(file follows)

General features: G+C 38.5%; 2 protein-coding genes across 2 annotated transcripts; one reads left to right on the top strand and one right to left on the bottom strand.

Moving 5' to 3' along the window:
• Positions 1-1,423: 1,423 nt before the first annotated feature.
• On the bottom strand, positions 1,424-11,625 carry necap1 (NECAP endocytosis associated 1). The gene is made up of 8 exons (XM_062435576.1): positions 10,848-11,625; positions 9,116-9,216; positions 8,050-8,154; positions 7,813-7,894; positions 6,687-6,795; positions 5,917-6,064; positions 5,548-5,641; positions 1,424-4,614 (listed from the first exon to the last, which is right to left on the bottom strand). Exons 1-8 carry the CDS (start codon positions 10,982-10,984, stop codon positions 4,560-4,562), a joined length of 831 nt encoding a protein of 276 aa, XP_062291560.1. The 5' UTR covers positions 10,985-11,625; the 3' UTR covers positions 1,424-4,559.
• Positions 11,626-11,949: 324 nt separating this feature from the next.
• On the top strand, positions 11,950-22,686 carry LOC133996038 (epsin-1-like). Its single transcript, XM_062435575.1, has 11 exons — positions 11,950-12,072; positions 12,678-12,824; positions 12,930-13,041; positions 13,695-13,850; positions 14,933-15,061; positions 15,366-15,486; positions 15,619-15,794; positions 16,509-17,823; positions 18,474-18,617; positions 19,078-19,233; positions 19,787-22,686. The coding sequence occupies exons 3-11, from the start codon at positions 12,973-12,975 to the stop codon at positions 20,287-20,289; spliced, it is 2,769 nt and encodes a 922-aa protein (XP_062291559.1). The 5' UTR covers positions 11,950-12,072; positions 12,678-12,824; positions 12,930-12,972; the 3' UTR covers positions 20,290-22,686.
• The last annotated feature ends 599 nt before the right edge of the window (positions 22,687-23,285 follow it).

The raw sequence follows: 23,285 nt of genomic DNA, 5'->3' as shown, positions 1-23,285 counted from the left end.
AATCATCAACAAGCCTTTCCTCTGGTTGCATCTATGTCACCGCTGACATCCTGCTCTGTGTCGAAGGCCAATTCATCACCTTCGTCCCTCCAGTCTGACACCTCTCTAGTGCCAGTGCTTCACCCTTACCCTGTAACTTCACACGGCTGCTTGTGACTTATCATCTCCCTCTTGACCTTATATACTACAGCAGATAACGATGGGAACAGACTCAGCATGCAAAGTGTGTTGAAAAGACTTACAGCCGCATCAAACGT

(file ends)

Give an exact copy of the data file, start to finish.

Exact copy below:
General features: G+C 38.5%; 2 protein-coding genes across 2 annotated transcripts; one reads left to right on the top strand and one right to left on the bottom strand.

Moving 5' to 3' along the window:
• Positions 1-1,423: 1,423 nt before the first annotated feature.
• On the bottom strand, positions 1,424-11,625 carry necap1 (NECAP endocytosis associated 1). The gene is made up of 8 exons (XM_062435576.1): positions 10,848-11,625; positions 9,116-9,216; positions 8,050-8,154; positions 7,813-7,894; positions 6,687-6,795; positions 5,917-6,064; positions 5,548-5,641; positions 1,424-4,614 (listed from the first exon to the last, which is right to left on the bottom strand). Exons 1-8 carry the CDS (start codon positions 10,982-10,984, stop codon positions 4,560-4,562), a joined length of 831 nt encoding a protein of 276 aa, XP_062291560.1. The 5' UTR covers positions 10,985-11,625; the 3' UTR covers positions 1,424-4,559.
• Positions 11,626-11,949: 324 nt separating this feature from the next.
• On the top strand, positions 11,950-22,686 carry LOC133996038 (epsin-1-like). Its single transcript, XM_062435575.1, has 11 exons — positions 11,950-12,072; positions 12,678-12,824; positions 12,930-13,041; positions 13,695-13,850; positions 14,933-15,061; positions 15,366-15,486; positions 15,619-15,794; positions 16,509-17,823; positions 18,474-18,617; positions 19,078-19,233; positions 19,787-22,686. The coding sequence occupies exons 3-11, from the start codon at positions 12,973-12,975 to the stop codon at positions 20,287-20,289; spliced, it is 2,769 nt and encodes a 922-aa protein (XP_062291559.1). The 5' UTR covers positions 11,950-12,072; positions 12,678-12,824; positions 12,930-12,972; the 3' UTR covers positions 20,290-22,686.
• The last annotated feature ends 599 nt before the right edge of the window (positions 22,687-23,285 follow it).

The raw sequence follows: 23,285 nt of genomic DNA, 5'->3' as shown, positions 1-23,285 counted from the left end.
AATCATCAACAAGCCTTTCCTCTGGTTGCATCTATGTCACCGCTGACATCCTGCTCTGTGTCGAAGGCCAATTCATCACCTTCGTCCCTCCAGTCTGACACCTCTCTAGTGCCAGTGCTTCACCCTTACCCTGTAACTTCACACGGCTGCTTGTGACTTATCATCTCCCTCTTGACCTTATATACTACAGCAGATAACGATGGGAACAGACTCAGCATGCAAAGTGTGTTGAAAAGACTTACAGCCGCATCAAACGT